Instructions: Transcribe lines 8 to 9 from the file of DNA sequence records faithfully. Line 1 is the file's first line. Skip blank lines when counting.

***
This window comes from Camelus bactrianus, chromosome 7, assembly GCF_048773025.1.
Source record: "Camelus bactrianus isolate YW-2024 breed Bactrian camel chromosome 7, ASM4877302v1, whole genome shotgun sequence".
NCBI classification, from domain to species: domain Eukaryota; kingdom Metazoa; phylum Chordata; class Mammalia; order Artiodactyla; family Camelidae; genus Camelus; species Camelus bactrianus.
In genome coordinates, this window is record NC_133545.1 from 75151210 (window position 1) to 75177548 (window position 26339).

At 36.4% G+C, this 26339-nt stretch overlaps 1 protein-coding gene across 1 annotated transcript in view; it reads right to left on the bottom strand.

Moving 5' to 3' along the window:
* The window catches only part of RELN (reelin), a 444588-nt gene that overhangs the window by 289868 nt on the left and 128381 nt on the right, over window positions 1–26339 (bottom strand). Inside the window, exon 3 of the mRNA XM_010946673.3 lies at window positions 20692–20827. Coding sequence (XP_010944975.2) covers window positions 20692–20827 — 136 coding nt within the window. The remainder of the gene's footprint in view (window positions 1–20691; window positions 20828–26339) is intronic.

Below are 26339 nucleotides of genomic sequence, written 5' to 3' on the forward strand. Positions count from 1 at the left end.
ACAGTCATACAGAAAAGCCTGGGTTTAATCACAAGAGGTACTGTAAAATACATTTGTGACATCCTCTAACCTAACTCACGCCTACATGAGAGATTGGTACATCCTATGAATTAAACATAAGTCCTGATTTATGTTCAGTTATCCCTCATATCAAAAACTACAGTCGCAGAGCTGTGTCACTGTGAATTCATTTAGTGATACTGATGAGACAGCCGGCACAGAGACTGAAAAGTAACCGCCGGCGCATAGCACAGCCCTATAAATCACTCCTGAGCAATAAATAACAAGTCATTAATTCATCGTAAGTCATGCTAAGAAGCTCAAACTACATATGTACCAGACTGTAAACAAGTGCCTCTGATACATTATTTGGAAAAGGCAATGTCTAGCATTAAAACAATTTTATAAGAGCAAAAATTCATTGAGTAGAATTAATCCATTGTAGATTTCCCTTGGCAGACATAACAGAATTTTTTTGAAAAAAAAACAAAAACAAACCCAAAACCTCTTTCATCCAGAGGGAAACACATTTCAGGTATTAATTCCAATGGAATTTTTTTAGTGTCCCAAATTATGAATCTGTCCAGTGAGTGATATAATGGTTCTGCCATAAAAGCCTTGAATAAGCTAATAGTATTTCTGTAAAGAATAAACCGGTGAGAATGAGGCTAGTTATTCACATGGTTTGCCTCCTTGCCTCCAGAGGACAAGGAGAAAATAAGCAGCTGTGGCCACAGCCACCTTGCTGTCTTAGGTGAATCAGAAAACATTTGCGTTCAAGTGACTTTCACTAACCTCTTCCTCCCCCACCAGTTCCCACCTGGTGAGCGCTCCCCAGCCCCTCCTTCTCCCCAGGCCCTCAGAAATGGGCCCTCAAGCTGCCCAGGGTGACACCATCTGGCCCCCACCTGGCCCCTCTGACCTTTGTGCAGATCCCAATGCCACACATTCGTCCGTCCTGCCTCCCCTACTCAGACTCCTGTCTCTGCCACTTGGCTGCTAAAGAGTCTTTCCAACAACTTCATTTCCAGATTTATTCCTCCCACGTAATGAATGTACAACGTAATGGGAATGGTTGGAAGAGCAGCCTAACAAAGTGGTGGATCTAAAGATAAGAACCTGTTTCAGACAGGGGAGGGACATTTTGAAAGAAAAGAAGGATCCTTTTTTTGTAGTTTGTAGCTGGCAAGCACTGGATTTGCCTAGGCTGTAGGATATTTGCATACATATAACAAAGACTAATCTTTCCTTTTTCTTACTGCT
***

Below are 26339 nucleotides of genomic sequence, written 5' to 3' on the forward strand. Positions count from 1 at the left end.
ACAGTCATACAGAAAAGCCTGGGTTTAATCACAAGAGGTACTGTAAAATACATTTGTGACATCCTCTAACCTAACTCACGCCTACATGAGAGATTGGTACATCCTATGAATTAAACATAAGTCCTGATTTATGTTCAGTTATCCCTCATATCAAAAACTACAGTCGCAGAGCTGTGTCACTGTGAATTCATTTAGTGATACTGATGAGACAGCCGGCACAGAGACTGAAAAGTAACCGCCGGCGCATAGCACAGCCCTATAAATCACTCCTGAGCAATAAATAACAAGTCATTAATTCATCGTAAGTCATGCTAAGAAGCTCAAACTACATATGTACCAGACTGTAAACAAGTGCCTCTGATACATTATTTGGAAAAGGCAATGTCTAGCATTAAAACAATTTTATAAGAGCAAAAATTCATTGAGTAGAATTAATCCATTGTAGATTTCCCTTGGCAGACATAACAGAATTTTTTTGAAAAAAAAACAAAAACAAACCCAAAACCTCTTTCATCCAGAGGGAAACACATTTCAGGTATTAATTCCAATGGAATTTTTTTAGTGTCCCAAATTATGAATCTGTCCAGTGAGTGATATAATGGTTCTGCCATAAAAGCCTTGAATAAGCTAATAGTATTTCTGTAAAGAATAAACCGGTGAGAATGAGGCTAGTTATTCACATGGTTTGCCTCCTTGCCTCCAGAGGACAAGGAGAAAATAAGCAGCTGTGGCCACAGCCACCTTGCTGTCTTAGGTGAATCAGAAAACATTTGCGTTCAAGTGACTTTCACTAACCTCTTCCTCCCCCACCAGTTCCCACCTGGTGAGCGCTCCCCAGCCCCTCCTTCTCCCCAGGCCCTCAGAAATGGGCCCTCAAGCTGCCCAGGGTGACACCATCTGGCCCCCACCTGGCCCCTCTGACCTTTGTGCAGATCCCAATGCCACACATTCGTCCGTCCTGCCTCCCCTACTCAGACTCCTGTCTCTGCCACTTGGCTGCTAAAGAGTCTTTCCAACAACTTCATTTCCAGATTTATTCCTCCCACGTAATGAATGTACAACGTAATGGGAATGGTTGGAAGAGCAGCCTAACAAAGTGGTGGATCTAAAGATAAGAACCTGTTTCAGACAGGGGAGGGACATTTTGAAAGAAAAGAAGGATCCTTTTTTTGTAGTTTGTAGCTGGCAAGCACTGGATTTGCCTAGGCTGTAGGATATTTGCATACATATAACAAAGACTAATCTTTCCTTTTTCTTACTGCT